The following year an amendment to the quarantine health act was ratified; the amendment created a Board of Quarantine for the Port of Wilmington. The board consisted of “the Board of Navigation and Pilotage, the Quarantine Medical Officer and the Quarantine Commissioners, whose duty it shall be to make such rules and regulations as may be necessary to protect the inhabitants from infectious diseases, and for the government of the Hospital at Deep Water Point . . .”.
An editorial by Dr. Walter G. Curtis, the quarantine physician, that appeared in the Wilmington Star in 1878 praised the success of the quarantine station. The physician stated: “I believe it can be confidently asserted that Wilmington is one of the healthiest cities on the Atlantic Coast. Yellow fever has visited that city but once in thirty years. The quarantine establishment opposite Deep Water Point has intercepted it invariably since its establishment there, and kept it out of your city”.
In a March 1879 letter, Dr. Curtis reported to Gov. Thomas Jarvis that “nothing occurred of importance at this Quarantine Station.” Dr. Curtis did, however, express his concerns over the continued control of vessels arriving from South American ports, where yellow fever and smallpox were prevalent. Although an occasional vessel arrived from South American ports with sickness on board, Dr. Curtis had found no shipboard cases of a contagious nature.
Within three months Dr. Curtis was again in contact with Jarvis, stating that the health of the Port of Wilmington continued to be excellent and unaffected by ships arriving foreign ports. The number of vessels that arrived at the port for inspection did, however, exceed the doctor‘s initial expectations. The policy of inspecting for infectious diseases vessels arriving from ports in South America and the West Indies continued with the approval of the Wilmington inhabitants.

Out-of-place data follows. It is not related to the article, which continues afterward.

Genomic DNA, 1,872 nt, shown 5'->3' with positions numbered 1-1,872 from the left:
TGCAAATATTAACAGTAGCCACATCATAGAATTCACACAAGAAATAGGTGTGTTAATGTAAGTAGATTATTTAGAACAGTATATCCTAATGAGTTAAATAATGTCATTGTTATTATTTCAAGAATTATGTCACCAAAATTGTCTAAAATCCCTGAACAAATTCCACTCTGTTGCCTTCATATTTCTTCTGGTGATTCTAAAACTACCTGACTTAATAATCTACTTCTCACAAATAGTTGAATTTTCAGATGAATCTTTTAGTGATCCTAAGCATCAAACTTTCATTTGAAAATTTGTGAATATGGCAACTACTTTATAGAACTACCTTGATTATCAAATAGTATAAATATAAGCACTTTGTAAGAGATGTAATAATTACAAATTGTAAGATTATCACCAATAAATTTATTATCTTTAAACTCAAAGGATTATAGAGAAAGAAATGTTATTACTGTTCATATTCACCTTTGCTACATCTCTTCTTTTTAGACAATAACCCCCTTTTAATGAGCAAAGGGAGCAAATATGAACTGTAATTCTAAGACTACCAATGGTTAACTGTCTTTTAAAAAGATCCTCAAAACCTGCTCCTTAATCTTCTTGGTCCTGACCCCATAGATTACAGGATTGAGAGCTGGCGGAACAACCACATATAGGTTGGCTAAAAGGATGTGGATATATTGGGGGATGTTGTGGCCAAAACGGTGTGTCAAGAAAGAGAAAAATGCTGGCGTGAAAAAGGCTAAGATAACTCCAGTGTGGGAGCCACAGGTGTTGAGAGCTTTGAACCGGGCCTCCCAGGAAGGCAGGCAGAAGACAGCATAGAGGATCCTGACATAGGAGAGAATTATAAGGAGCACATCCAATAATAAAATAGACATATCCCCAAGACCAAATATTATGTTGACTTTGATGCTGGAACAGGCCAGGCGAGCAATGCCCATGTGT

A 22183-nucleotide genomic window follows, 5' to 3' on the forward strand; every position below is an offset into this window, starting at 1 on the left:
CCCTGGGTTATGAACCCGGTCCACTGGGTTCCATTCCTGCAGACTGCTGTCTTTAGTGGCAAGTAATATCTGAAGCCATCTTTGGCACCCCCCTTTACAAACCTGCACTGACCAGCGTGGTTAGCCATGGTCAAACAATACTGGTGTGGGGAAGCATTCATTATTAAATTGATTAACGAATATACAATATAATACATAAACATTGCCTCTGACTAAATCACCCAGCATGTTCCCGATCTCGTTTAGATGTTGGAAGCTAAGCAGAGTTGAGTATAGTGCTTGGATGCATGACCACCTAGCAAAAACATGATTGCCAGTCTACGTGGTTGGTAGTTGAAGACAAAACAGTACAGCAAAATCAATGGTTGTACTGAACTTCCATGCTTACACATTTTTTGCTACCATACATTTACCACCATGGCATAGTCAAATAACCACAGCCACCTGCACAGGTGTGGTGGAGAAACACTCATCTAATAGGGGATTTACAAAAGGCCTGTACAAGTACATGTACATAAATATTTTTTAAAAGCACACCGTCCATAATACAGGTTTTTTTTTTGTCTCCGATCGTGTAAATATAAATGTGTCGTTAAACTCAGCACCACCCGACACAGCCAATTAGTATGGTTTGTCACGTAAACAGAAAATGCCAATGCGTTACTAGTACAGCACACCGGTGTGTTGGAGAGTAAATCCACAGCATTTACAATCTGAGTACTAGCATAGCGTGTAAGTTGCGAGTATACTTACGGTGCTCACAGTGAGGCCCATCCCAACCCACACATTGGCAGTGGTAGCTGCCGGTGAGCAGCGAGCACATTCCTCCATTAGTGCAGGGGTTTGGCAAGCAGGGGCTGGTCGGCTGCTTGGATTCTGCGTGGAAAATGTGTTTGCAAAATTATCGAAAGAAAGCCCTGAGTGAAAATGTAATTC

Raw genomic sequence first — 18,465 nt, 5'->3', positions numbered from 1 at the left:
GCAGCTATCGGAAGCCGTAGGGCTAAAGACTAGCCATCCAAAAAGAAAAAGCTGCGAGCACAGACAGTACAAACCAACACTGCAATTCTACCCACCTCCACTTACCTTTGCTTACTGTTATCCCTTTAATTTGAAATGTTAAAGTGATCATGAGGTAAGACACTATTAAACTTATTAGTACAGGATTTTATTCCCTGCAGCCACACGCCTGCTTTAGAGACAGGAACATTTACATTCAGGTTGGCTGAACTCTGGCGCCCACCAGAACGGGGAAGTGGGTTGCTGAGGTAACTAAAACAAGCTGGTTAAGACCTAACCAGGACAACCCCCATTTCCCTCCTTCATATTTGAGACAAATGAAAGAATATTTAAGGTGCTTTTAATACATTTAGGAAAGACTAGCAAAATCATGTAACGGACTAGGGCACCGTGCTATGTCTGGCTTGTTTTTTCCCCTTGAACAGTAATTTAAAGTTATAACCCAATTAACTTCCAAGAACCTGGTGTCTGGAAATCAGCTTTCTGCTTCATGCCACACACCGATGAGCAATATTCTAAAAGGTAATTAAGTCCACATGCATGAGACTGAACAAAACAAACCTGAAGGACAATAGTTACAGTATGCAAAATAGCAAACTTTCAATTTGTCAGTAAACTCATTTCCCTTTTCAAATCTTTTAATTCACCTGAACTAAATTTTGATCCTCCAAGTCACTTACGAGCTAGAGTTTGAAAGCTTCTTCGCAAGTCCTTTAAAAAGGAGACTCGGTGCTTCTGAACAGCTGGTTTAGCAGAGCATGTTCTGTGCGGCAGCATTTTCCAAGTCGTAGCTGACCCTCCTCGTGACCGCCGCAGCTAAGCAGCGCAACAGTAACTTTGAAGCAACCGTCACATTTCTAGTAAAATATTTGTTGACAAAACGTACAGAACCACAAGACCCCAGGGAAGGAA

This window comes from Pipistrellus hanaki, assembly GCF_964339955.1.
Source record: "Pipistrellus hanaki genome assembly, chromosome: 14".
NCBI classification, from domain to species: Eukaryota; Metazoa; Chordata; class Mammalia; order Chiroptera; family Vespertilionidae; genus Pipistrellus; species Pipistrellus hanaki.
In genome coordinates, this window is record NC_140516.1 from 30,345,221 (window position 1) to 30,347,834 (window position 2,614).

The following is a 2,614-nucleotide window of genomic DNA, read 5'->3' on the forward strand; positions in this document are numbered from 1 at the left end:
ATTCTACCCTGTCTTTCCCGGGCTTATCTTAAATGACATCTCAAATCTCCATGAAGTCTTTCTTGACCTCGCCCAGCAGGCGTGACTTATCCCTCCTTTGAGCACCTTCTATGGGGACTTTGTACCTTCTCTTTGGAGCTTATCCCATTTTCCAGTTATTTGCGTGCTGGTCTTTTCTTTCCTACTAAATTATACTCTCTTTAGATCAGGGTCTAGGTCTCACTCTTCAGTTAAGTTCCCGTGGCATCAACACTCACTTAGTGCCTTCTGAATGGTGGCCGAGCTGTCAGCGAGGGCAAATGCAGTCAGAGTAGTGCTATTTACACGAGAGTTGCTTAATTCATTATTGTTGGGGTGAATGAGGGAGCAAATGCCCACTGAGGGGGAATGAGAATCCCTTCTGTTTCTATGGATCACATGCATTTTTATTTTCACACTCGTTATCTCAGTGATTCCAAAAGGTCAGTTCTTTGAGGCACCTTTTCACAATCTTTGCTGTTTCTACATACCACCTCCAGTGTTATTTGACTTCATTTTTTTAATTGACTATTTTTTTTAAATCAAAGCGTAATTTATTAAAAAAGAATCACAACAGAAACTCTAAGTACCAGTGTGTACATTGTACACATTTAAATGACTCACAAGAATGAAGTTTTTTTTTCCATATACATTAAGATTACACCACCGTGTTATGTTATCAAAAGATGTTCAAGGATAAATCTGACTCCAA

On March 31, 1882, the Quarantine Hospital at “Pine Creek” burnt. It was determined that a fire that started in the roof and was fanned by the strong winds along the river caused the destruction. The keeper and his family managed to save most of the furniture and bedding.
Dr. Curtis suggested to Gov. Thomas Jarvis that a temporary quarantine station might be established at the old lighthouse at Pine Creek. With the support of Jarvis and Senator Zebulon B. Vance, their recommendation was made to the Chief of the Lighthouse Bureau. The Bureau approved use of the old lighthouse, provided that “the property be in as good order as when received, and that it be restored to the custody of the Light House Establishment on due notice.”
The quarantine hospital may have remained located in the lighthouse for several years.
[Editor: Claude V. (Sandy) Jackson III included this article in his book: ‘The Big Book of the Cape Fear River‘, available at the Federal Point History Center]
Brown, Landis G.
1973 “Quarantine on the Cape Fear River.” The State 41, no. 6 (November).
1960 “Colonial Brunswick 1726-1776“. State Department of Archives and History, Raleigh, NC.
Wilmington Star, (Wilmington, NC.) 1868, 1870, 1878
Yearns, W. Buck. (editor)
1969 “The Papers of Thomas Jordan Jarvis“. Raleigh: State Department of Archives and History.
January, 1996 – FPHPS Newsletter (pdf)
Epidemic! Quarantine! – a July, 2014 FPHPS Article describing issues related to the ‘deteriorating’ quarantine station.